1. Beer

beer cans chill in ice
taveesak srisomthavil / Shutterstock
Tariffs could raise the cost of a can of suds.

Friday nights may get a little more expensive. The Trump administration has tacked 10% tariffs onto the cost of imported aluminum, which the beer industry says will raise the cost of brewskis.

The Beer Institute calls the tariff "a tax on beer," because it says aluminum cans hold 62% of the suds made and sold in the U.S.

MillerCoors CEO Gavin Hattersley told Bloomberg the tariffs could cost his company $40 million and force it to put a head on its prices. He suggested the cost of a 12-pack could go up by 50 cents.

2. Cars and trucks

Cars Traffic Closeup. Urban Transportation Concept. Pickup Trucks Line.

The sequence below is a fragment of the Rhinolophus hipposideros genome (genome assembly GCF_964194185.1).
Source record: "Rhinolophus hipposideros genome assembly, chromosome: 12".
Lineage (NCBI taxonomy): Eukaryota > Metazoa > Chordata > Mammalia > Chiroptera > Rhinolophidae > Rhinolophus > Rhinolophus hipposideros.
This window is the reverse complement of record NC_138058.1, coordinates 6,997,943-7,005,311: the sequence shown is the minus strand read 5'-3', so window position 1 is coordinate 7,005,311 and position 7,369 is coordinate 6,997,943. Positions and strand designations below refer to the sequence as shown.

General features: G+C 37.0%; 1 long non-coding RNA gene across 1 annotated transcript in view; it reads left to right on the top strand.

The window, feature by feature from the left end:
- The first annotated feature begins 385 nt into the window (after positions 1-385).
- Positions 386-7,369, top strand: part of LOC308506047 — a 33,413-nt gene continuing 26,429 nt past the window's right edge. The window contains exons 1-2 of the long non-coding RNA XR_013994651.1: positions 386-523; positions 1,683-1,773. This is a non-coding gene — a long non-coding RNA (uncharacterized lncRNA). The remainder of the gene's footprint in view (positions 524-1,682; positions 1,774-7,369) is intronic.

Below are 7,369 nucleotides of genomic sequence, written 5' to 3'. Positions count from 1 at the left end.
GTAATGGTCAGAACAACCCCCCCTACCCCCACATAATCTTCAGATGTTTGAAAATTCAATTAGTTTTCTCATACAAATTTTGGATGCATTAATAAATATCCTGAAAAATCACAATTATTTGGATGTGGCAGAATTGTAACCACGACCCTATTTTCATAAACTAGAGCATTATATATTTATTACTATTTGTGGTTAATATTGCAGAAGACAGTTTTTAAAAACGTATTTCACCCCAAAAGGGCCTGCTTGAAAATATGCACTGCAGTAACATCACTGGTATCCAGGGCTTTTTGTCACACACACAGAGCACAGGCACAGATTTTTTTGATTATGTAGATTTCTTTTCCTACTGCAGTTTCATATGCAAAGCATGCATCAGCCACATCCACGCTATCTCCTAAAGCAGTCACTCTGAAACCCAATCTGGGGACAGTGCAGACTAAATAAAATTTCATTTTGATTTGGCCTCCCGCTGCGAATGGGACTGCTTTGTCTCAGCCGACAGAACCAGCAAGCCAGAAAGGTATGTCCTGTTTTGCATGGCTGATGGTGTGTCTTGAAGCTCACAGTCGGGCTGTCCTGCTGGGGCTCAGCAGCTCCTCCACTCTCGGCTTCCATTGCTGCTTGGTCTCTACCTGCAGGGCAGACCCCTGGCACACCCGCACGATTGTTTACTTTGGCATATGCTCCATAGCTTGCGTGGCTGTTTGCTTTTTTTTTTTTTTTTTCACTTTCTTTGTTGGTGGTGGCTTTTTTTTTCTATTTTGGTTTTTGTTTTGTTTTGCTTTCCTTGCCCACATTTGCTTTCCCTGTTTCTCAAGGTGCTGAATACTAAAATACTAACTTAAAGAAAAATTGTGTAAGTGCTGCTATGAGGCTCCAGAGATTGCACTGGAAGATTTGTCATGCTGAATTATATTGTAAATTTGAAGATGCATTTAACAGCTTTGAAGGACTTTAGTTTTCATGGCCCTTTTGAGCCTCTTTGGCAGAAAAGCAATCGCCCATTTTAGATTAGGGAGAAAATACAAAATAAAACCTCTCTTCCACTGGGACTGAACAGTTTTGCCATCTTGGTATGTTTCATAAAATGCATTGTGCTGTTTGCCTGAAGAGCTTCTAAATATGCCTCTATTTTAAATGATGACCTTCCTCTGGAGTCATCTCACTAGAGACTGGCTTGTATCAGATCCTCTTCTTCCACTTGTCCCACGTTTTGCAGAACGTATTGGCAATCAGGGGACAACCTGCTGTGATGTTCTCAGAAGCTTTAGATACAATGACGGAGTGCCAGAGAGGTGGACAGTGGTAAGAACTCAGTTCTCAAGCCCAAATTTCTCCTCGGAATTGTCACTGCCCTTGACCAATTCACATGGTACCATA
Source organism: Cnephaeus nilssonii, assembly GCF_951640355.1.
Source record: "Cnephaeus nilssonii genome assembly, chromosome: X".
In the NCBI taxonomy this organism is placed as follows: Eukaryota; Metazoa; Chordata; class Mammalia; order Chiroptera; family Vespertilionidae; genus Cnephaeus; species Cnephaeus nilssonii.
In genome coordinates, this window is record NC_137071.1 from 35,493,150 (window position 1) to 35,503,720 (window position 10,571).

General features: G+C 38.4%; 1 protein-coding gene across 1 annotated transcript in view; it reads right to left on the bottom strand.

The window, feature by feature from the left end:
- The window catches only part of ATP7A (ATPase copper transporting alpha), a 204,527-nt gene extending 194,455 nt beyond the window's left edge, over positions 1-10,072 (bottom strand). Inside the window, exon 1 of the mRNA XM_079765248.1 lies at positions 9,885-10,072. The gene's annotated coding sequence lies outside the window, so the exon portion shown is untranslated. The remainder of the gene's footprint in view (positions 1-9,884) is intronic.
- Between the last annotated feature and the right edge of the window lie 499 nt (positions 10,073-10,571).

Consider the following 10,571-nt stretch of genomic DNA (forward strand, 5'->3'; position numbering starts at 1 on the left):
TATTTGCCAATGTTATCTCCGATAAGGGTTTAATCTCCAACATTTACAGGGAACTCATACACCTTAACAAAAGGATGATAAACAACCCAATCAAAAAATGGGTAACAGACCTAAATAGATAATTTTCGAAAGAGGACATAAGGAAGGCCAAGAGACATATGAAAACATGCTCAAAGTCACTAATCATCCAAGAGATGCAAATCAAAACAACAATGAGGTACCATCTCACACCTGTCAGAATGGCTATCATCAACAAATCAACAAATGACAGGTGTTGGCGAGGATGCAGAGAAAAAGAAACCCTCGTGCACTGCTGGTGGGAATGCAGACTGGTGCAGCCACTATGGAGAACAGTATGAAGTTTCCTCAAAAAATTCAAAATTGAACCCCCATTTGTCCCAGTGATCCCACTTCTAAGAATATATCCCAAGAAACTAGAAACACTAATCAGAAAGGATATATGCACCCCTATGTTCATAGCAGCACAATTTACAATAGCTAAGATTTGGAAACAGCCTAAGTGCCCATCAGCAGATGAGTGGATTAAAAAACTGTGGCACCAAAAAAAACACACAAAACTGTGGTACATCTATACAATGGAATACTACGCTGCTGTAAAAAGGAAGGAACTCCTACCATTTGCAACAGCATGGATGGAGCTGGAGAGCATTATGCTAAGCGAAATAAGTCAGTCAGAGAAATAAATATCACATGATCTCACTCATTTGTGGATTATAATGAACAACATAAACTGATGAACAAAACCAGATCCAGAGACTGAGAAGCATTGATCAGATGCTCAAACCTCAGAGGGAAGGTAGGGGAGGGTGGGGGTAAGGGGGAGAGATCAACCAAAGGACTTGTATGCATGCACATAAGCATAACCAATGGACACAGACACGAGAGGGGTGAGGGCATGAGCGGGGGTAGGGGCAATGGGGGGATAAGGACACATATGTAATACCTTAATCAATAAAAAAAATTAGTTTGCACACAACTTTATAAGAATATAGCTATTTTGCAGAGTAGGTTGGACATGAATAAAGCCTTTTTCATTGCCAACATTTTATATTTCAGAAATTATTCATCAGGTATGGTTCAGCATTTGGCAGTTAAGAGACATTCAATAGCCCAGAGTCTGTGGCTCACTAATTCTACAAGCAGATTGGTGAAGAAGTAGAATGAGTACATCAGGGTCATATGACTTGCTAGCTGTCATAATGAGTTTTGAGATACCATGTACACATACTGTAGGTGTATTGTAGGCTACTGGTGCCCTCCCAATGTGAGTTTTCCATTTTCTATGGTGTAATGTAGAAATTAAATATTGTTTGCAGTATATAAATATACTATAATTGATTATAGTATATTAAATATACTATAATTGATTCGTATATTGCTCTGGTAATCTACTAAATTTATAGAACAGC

welcomia / Shutterstock
The tariffs could add thousands of dollars to the cost of a new car or truck.

The trade war could drive up the cost of a new car or truck — from lots of different directions.

The Trump administration has imposed 25% tariffs on lots of goods made in China, including cars. Car and Driver reports the levy will add $8,250 to the price of GM's Chinese-built 2019 Buick Envision compact SUV.

Here are some other reasons your next car could cost more: The president has threatened to put 20% tariffs on vehicles from the European Union, plus there's the aluminum tariffs, and 25% tariffs that have been placed on imported steel.